Penalties for Blackness Today
When slavery (and slave codes) ended, the Black Codes took their place. When Black Codes were eliminated, it was only a few years before Jim Crow developed. Jim Crow laws ended with the Civil Rights Movement, but these disparities did not just disappear. The legacy of these laws can be seen in the criminal justice system today.
Stop and Frisk
In New York, Toronto, Southern California, Black people are much more likely than white people to be stopped. In New York, when stopped, they are more likely to be frisked and have physical force used against them. This is despite the fact that whites who are frisked are more likely to have weapons and contraband on them.
Black defendants are over three times as likely as white defendants to receive the death penalty when the victim is white. In one study, Blackness itself is found to be an aggravating factor comparable to “causing great harm, fear, or pain”
Some states used Black Codes to exclude Black Americans from jury duty, but Black Americans are still excluded from juries today. Prosecutors have used supposedly race-neutral reasons such as “low intelligence” to remove Black Americans from jury duty. In Houston County, Alabama, 80% of Black Americans have been struck by prosecutors in death penalty cases.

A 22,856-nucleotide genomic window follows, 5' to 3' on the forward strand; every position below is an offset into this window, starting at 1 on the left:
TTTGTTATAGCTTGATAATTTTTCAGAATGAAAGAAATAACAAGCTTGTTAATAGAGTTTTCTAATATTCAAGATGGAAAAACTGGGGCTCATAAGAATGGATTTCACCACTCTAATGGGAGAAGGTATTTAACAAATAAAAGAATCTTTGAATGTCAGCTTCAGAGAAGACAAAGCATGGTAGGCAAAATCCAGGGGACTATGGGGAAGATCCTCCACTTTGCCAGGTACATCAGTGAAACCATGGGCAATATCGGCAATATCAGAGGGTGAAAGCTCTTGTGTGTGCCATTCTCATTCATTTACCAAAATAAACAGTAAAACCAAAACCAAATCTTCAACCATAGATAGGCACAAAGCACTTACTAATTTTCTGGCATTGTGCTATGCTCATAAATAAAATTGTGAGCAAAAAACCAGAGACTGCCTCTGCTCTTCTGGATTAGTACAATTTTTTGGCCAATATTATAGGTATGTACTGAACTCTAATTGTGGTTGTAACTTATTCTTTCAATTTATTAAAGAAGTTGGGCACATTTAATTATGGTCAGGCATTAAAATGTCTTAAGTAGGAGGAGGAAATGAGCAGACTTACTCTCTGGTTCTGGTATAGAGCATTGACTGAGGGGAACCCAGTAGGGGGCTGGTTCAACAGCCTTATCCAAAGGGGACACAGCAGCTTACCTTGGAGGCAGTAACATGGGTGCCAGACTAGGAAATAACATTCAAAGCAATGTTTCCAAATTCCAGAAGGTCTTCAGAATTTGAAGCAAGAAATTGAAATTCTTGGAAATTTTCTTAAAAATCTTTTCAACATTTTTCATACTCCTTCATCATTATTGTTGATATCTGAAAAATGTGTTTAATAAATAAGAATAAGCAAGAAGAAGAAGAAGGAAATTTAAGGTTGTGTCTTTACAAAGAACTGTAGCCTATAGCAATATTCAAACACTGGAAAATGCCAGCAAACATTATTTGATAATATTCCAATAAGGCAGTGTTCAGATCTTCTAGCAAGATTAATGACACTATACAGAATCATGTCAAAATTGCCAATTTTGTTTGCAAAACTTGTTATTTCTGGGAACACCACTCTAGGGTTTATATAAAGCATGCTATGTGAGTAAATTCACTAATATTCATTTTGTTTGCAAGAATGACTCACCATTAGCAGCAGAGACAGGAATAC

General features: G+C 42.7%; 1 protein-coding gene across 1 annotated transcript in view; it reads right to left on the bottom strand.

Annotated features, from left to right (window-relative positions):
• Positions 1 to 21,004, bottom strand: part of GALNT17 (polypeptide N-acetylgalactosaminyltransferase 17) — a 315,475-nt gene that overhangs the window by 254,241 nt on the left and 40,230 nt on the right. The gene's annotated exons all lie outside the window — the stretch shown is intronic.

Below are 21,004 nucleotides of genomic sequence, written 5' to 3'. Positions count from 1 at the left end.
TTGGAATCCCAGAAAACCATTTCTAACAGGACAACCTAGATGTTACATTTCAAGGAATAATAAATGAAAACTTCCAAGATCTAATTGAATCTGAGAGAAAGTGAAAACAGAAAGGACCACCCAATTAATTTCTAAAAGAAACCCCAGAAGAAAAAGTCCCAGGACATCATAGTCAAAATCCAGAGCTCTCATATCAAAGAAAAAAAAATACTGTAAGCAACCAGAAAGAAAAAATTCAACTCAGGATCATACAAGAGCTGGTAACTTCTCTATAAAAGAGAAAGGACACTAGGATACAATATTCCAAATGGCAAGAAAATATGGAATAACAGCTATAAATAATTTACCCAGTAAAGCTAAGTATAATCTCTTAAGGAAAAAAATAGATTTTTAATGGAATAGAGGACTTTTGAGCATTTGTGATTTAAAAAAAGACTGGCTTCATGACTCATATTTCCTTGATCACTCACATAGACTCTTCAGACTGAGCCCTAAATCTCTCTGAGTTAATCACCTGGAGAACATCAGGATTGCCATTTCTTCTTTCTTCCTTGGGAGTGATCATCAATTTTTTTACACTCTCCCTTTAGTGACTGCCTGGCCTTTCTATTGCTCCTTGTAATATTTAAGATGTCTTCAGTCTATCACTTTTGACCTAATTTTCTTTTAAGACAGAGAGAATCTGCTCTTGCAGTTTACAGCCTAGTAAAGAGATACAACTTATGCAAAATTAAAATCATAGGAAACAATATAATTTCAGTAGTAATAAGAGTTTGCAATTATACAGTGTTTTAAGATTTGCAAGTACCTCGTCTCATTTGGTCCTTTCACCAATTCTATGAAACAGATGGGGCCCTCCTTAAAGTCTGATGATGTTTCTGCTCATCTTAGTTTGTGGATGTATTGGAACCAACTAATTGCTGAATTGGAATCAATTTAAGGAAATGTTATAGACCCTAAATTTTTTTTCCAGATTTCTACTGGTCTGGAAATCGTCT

Job Opportunities With a Criminal Record
Black applicants with a criminal record are at a disadvantage in the labor market when compared to their white counterparts. In fact, Devah Pager found that job opportunities for Black Americans without a criminal record were worse than those of white Americans with a drug conviction.
"The night sky is not lit up by one star, but by the billions of stars. Shine bright Black girls….Be bold. Be bright. Be blessed."
Just a few black girls/women who blew me away in 2013. I can’t wait to see what 2014 holds for them, for us, and for all Women of Color.
I am queer.
Well, that was easy! But wait- was it really? Sure, it was easy to type up that three word sentence, sure. But that doesn’t discount the fact that my armpits are sweating, my mind is racing, and my hands are shaking just a bit. I can’t control the sweaty pits, racing mind, and jittery hands, so I’ll just keep writing.